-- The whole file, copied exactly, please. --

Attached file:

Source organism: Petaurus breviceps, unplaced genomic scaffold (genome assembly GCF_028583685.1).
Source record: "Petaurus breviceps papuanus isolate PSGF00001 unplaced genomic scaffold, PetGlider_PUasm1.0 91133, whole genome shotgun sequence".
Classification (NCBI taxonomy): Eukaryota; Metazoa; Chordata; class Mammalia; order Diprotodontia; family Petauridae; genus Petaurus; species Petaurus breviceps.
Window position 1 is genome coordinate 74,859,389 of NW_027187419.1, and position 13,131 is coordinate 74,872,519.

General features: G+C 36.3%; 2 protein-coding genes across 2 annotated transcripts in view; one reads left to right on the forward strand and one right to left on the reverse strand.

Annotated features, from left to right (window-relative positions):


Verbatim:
Source organism: Petaurus breviceps, unplaced genomic scaffold (genome assembly GCF_028583685.1).
Source record: "Petaurus breviceps papuanus isolate PSGF00001 unplaced genomic scaffold, PetGlider_PUasm1.0 91133, whole genome shotgun sequence".
Classification (NCBI taxonomy): Eukaryota; Metazoa; Chordata; class Mammalia; order Diprotodontia; family Petauridae; genus Petaurus; species Petaurus breviceps.
Window position 1 is genome coordinate 74,859,389 of NW_027187419.1, and position 13,131 is coordinate 74,872,519.

General features: G+C 36.3%; 2 protein-coding genes across 2 annotated transcripts in view; one reads left to right on the forward strand and one right to left on the reverse strand.

Annotated features, from left to right (window-relative positions):